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Hoffmann, R. A wiki for the life sciences where authorship matters. Nature Genetics (2008)
 
 
 
 
 

Ultracytochemical localization of the erythrocyte/HepG2-type glucose transporter (GLUT1) in cells of the blood-retinal barrier in the rat.

The blood-retinal barrier is part of the blood-ocular barrier. Retinal pigment epithelial cells connected by tight junctions serve as an outer blood-retinal barrier, and the nonfenestrated endothelial cells of blood vessels sealed by tight junctions serve as an inner blood-retinal barrier. Using antibodies specific for the erythrocyte/HepG2-type glucose transporter (GLUT1), one isoform of facilitated-diffusion glucose transporters, it was found, by ultrastructural cytochemical examination, that GLUT1 in the rat was localized at both the apical and basolateral plasma membranes of retinal pigment epithelial cells. The fenestrated endothelial cells of the underlying choriocapillaries were negative for GLUT1. In the inner retina, GLUT1 was found at both the luminal and contraluminal plasma membranes of endothelial cells. These observations show that GLUT1 is concentrated at the critical plasma membranes of the blood-retinal barrier and may serve as the machinery for glucose transport across the barrier.[1]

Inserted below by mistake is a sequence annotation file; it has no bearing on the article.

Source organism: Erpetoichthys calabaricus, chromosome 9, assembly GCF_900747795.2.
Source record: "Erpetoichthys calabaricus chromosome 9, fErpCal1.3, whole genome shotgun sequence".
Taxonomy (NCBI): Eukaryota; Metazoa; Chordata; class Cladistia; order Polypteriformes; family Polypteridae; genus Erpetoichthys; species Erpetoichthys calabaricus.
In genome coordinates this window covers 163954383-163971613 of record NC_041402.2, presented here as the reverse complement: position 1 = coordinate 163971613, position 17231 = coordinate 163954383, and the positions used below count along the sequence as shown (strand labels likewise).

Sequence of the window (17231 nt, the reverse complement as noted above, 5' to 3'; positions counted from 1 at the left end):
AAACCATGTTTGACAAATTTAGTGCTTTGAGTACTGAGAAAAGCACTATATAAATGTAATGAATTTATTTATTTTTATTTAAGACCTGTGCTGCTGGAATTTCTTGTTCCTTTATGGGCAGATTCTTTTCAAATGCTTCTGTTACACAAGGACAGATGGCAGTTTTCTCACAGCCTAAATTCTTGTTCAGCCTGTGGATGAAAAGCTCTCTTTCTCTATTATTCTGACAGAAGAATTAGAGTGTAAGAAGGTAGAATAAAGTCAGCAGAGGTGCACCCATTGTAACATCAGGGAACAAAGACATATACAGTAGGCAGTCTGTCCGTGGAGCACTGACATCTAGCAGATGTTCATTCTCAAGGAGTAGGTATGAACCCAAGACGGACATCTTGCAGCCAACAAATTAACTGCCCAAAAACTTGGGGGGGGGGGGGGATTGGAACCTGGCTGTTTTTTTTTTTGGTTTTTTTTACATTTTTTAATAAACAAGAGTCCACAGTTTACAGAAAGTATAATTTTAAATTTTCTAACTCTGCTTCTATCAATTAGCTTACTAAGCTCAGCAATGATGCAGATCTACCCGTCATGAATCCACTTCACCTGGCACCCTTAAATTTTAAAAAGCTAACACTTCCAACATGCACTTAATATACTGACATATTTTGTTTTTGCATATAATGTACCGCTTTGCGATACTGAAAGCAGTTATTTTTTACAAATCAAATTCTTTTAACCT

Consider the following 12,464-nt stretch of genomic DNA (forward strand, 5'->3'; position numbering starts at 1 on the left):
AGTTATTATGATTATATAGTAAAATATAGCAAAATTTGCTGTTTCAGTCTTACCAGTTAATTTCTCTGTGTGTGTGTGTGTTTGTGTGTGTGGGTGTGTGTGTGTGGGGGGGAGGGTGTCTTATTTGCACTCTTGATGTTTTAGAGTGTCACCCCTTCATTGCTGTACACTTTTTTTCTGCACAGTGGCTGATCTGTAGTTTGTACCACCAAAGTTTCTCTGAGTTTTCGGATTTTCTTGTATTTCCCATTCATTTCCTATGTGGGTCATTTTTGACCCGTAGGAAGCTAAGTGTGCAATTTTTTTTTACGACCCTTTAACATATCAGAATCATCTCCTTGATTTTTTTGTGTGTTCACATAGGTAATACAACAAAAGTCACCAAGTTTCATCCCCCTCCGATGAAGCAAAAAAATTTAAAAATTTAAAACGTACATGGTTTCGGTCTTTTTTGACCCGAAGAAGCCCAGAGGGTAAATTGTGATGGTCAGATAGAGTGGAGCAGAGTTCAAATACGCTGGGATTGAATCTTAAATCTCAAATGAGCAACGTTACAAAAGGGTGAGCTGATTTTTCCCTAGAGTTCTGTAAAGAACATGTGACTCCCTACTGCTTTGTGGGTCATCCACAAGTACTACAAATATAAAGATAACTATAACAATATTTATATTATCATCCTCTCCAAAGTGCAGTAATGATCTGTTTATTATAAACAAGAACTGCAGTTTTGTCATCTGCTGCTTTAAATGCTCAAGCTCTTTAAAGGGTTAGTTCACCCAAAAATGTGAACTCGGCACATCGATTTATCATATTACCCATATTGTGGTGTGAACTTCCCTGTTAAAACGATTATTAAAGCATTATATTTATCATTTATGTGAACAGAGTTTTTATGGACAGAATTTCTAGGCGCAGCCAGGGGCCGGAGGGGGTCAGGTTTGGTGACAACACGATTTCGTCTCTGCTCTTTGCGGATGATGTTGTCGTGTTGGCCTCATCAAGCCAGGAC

References

  1. Ultracytochemical localization of the erythrocyte/HepG2-type glucose transporter (GLUT1) in cells of the blood-retinal barrier in the rat. Takata, K., Kasahara, T., Kasahara, M., Ezaki, O., Hirano, H. Invest. Ophthalmol. Vis. Sci. (1992) [Pubmed]
 
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